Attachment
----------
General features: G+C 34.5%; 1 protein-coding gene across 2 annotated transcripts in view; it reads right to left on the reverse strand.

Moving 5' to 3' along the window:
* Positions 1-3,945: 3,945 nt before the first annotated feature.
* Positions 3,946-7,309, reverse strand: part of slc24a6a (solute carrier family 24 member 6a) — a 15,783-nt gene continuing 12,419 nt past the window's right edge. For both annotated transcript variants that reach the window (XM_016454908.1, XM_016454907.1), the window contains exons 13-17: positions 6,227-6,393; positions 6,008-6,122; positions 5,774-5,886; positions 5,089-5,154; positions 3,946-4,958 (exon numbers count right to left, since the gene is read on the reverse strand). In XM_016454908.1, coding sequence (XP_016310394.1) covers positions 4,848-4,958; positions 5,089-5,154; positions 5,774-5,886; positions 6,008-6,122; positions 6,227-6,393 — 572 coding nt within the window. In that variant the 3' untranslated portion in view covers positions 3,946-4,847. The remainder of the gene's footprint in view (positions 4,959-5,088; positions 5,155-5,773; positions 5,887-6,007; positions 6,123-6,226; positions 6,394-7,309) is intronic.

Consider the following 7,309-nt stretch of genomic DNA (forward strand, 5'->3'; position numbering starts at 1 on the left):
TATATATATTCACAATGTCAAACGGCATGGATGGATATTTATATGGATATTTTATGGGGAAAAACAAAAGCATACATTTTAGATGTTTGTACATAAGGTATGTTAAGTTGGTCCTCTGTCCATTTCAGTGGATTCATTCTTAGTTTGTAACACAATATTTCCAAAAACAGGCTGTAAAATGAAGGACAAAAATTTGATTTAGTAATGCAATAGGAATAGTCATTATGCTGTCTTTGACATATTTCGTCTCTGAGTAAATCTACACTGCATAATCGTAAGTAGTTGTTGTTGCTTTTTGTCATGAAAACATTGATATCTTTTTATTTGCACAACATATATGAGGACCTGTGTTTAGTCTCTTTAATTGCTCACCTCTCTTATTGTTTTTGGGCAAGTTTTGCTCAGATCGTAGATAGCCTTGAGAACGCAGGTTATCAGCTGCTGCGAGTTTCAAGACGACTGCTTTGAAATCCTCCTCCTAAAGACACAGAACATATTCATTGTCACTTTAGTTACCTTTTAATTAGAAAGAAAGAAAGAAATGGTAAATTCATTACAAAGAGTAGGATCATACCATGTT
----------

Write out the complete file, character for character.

General features: G+C 34.5%; 1 protein-coding gene across 2 annotated transcripts in view; it reads right to left on the reverse strand.

Moving 5' to 3' along the window:
* Positions 1-3,945: 3,945 nt before the first annotated feature.
* Positions 3,946-7,309, reverse strand: part of slc24a6a (solute carrier family 24 member 6a) — a 15,783-nt gene continuing 12,419 nt past the window's right edge. For both annotated transcript variants that reach the window (XM_016454908.1, XM_016454907.1), the window contains exons 13-17: positions 6,227-6,393; positions 6,008-6,122; positions 5,774-5,886; positions 5,089-5,154; positions 3,946-4,958 (exon numbers count right to left, since the gene is read on the reverse strand). In XM_016454908.1, coding sequence (XP_016310394.1) covers positions 4,848-4,958; positions 5,089-5,154; positions 5,774-5,886; positions 6,008-6,122; positions 6,227-6,393 — 572 coding nt within the window. In that variant the 3' untranslated portion in view covers positions 3,946-4,847. The remainder of the gene's footprint in view (positions 4,959-5,088; positions 5,155-5,773; positions 5,887-6,007; positions 6,123-6,226; positions 6,394-7,309) is intronic.

Consider the following 7,309-nt stretch of genomic DNA (forward strand, 5'->3'; position numbering starts at 1 on the left):
TATATATATTCACAATGTCAAACGGCATGGATGGATATTTATATGGATATTTTATGGGGAAAAACAAAAGCATACATTTTAGATGTTTGTACATAAGGTATGTTAAGTTGGTCCTCTGTCCATTTCAGTGGATTCATTCTTAGTTTGTAACACAATATTTCCAAAAACAGGCTGTAAAATGAAGGACAAAAATTTGATTTAGTAATGCAATAGGAATAGTCATTATGCTGTCTTTGACATATTTCGTCTCTGAGTAAATCTACACTGCATAATCGTAAGTAGTTGTTGTTGCTTTTTGTCATGAAAACATTGATATCTTTTTATTTGCACAACATATATGAGGACCTGTGTTTAGTCTCTTTAATTGCTCACCTCTCTTATTGTTTTTGGGCAAGTTTTGCTCAGATCGTAGATAGCCTTGAGAACGCAGGTTATCAGCTGCTGCGAGTTTCAAGACGACTGCTTTGAAATCCTCCTCCTAAAGACACAGAACATATTCATTGTCACTTTAGTTACCTTTTAATTAGAAAGAAAGAAAGAAATGGTAAATTCATTACAAAGAGTAGGATCATACCATGTT